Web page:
5. Provide information and assistance on cycling to work. Loan electric bikes, adult 1:1 cycle training  which covers the route from  home to work -these can come after the infrastructure.
  6. Provide information to patients on cycling to the hospital. Today: little leaflets on parking and public transport. Nothing about cycling. An outline map of the approaches to the hospital, with details on how this connects to the rest of the city, could be good here.
  7. Provice disincentives to driving. For staff, salary-proportional parking fees. For patients, pay to park. There's complications there: not just the disabled patients, but the long-visit day patients on dialysis, chemotherapy, etc. You can't expect them to pay a lot, or cycle in. At the same time, you don't want the Scottish vote-seeking model "free hospital parking". 
The safe cycle access is critical. Staff will come on the same routes regularly, so you need non-leisure routes that aren't too indirect, slow or unsafe. The development of these access routes could be an integral part of hospital development. Not meaningless 'we have a cycle plan' pieces of paper, not 'some S106 cash for some shared pavement', but "make increasing the percentage of cycling staff and patients a short-term goal. Short term, because failures and success needs to be visible within a year, to stop you pretending that 'by 2020 15% will cycle', when nothing is happening towards that goal. 

How is southmead coming close to this. It isn't.
How will you make it easier to get to Southmead?
The Trust has agreed to pay £1.5 million for improvements to public transport and almost another £1 million for improvements to road junctions in Bristol and South Gloucestershire. Work is underway between the Trust and the local councils.  A Joint Officers Transport Group has been established to lead this work and this will include identifying how the Trust’s public transport investment should best be spent in order to enable as many people as possible to get to the hospital by bus. An accessibility study has been produced which helps to inform these discussions.  It will also finalise proposals for how the road infrastructure funding will be invested and ensure there is appropriate provision for those who may come to the site by bicycle or on foot.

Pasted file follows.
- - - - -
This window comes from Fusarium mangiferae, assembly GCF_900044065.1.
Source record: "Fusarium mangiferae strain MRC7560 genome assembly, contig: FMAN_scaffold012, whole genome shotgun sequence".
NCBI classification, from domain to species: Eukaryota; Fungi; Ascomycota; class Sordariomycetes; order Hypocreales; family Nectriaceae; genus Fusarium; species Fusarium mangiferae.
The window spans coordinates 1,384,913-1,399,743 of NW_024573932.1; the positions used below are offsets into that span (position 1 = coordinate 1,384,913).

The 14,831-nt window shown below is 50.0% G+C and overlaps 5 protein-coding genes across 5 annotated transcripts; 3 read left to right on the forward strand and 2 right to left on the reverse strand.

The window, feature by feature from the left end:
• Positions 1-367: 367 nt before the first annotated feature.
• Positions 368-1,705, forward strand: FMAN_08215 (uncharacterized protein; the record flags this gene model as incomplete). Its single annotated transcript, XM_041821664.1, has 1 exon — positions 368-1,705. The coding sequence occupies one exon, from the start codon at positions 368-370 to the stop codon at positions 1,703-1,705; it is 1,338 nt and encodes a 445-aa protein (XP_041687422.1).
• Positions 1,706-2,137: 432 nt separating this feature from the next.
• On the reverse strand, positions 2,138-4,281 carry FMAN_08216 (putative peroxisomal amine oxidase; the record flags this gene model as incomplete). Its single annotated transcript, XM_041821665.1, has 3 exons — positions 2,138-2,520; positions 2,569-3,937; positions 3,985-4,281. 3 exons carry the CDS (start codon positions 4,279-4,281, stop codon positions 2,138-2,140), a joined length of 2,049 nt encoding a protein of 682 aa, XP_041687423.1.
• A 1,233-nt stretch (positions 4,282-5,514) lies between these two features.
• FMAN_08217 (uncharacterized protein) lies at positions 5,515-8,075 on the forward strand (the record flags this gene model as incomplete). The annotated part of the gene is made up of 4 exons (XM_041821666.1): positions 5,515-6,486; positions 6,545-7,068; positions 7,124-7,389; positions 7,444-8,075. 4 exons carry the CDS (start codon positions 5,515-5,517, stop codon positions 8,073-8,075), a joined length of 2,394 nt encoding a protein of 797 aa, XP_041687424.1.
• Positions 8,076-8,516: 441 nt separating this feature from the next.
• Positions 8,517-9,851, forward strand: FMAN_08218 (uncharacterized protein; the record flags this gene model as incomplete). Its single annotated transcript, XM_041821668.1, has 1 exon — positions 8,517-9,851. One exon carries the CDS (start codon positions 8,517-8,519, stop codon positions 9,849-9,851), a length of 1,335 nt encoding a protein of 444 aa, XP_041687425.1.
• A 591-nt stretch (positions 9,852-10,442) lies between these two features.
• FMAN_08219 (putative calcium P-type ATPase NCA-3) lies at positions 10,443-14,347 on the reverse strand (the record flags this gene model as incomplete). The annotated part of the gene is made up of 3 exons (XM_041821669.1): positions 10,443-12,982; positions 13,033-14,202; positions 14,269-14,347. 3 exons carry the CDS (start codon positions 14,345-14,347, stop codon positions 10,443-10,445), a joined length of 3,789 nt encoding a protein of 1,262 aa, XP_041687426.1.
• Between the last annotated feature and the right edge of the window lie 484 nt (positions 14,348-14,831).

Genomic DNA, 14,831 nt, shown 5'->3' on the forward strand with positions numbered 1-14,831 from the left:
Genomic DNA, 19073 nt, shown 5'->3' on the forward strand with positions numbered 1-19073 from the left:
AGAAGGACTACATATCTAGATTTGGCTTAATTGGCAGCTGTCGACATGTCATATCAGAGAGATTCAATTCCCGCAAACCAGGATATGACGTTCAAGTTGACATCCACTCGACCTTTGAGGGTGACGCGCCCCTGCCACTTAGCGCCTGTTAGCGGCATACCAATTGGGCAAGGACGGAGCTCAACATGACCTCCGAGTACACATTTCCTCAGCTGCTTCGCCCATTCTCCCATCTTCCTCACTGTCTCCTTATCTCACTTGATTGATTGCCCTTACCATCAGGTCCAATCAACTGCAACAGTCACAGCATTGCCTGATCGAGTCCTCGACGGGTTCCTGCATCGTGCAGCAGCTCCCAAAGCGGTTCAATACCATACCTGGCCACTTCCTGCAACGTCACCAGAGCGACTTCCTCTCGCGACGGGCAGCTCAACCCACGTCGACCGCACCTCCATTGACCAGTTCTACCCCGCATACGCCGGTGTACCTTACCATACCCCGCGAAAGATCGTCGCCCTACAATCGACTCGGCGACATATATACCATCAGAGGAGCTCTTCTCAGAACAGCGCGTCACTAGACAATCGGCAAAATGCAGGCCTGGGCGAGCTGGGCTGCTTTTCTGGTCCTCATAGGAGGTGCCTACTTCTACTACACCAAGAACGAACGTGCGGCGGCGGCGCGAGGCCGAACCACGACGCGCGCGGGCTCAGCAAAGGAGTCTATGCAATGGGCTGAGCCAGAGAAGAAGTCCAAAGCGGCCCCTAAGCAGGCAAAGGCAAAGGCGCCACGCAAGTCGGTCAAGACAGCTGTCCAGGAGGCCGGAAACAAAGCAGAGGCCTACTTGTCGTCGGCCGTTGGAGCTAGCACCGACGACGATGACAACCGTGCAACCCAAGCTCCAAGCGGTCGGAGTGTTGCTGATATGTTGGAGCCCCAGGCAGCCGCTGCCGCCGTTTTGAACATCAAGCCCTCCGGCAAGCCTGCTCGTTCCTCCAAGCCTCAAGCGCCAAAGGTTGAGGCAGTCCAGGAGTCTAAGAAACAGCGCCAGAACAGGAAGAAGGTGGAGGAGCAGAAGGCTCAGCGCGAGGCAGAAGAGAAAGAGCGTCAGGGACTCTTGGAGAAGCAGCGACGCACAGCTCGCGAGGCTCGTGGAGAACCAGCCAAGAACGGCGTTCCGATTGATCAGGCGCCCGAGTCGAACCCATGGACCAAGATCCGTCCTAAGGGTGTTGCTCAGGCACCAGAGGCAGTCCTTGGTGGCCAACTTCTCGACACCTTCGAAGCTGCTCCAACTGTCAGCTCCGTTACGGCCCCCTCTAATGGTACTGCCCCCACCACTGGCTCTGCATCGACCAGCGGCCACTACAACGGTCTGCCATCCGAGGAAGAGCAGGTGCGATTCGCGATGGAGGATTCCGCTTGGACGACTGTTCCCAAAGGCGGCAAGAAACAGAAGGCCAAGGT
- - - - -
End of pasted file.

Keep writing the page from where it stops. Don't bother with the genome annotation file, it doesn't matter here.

See that?  £1 million for improvements to road junctions. And a footnote about appropriate provision for those who may come to the site by bicycle or on foot. As if that will be a special case that they mustn't forget about -not the way they expect most of their staff and many of their patients to come by.

The NHS -if they want to fix society, they should look in the mirror first.

Sunday, 16 December 2012

Walk, Cycle or Die: the Daily Mail vs the NHS

The Daily Mail loves its scare story, "lettuce gives you cancer", but one time there is something with a clear cut connection between action (driving everywhere) and outcome (10 years off your life), the DM refuses to acknowledge this, instead going for "Nanny State to increase parking costs".

If the DM news crew though it through -and believed the NHS reports- then they'd realise that shortening the lives of daily mail readers is bad for their long term income plans, unless they plan to "hook" another generation of daily mail readers. The demographics of printed press sales mean that isn't going to happen -unless they can convert this to page hits of people that don't use flashblock and adblock in their browsers, then even their web site's business plan is weak.